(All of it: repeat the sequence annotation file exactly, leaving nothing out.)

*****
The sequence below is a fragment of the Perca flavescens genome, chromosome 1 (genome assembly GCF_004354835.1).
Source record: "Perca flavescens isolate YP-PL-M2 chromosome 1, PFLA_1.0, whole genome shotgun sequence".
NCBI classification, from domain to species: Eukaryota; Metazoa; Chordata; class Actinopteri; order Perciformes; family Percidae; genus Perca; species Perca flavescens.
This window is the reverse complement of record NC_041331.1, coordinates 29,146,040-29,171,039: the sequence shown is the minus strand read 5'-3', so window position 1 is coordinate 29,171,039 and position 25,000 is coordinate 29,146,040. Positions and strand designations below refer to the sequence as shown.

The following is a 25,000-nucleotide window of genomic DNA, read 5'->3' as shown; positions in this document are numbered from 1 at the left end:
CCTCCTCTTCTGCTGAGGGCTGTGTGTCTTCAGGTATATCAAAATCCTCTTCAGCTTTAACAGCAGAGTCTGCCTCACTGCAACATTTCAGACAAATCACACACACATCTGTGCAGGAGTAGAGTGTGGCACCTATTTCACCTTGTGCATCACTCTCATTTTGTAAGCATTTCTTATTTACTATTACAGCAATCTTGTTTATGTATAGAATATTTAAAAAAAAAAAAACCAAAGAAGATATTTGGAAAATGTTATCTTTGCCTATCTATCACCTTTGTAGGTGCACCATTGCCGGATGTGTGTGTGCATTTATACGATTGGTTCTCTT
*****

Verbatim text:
The sequence below is a fragment of the Perca flavescens genome, chromosome 1 (genome assembly GCF_004354835.1).
Source record: "Perca flavescens isolate YP-PL-M2 chromosome 1, PFLA_1.0, whole genome shotgun sequence".
NCBI classification, from domain to species: Eukaryota; Metazoa; Chordata; class Actinopteri; order Perciformes; family Percidae; genus Perca; species Perca flavescens.
This window is the reverse complement of record NC_041331.1, coordinates 29,146,040-29,171,039: the sequence shown is the minus strand read 5'-3', so window position 1 is coordinate 29,171,039 and position 25,000 is coordinate 29,146,040. Positions and strand designations below refer to the sequence as shown.

The following is a 25,000-nucleotide window of genomic DNA, read 5'->3' as shown; positions in this document are numbered from 1 at the left end:
CCTCCTCTTCTGCTGAGGGCTGTGTGTCTTCAGGTATATCAAAATCCTCTTCAGCTTTAACAGCAGAGTCTGCCTCACTGCAACATTTCAGACAAATCACACACACATCTGTGCAGGAGTAGAGTGTGGCACCTATTTCACCTTGTGCATCACTCTCATTTTGTAAGCATTTCTTATTTACTATTACAGCAATCTTGTTTATGTATAGAATATTTAAAAAAAAAAAAACCAAAGAAGATATTTGGAAAATGTTATCTTTGCCTATCTATCACCTTTGTAGGTGCACCATTGCCGGATGTGTGTGTGCATTTATACGATTGGTTCTCTT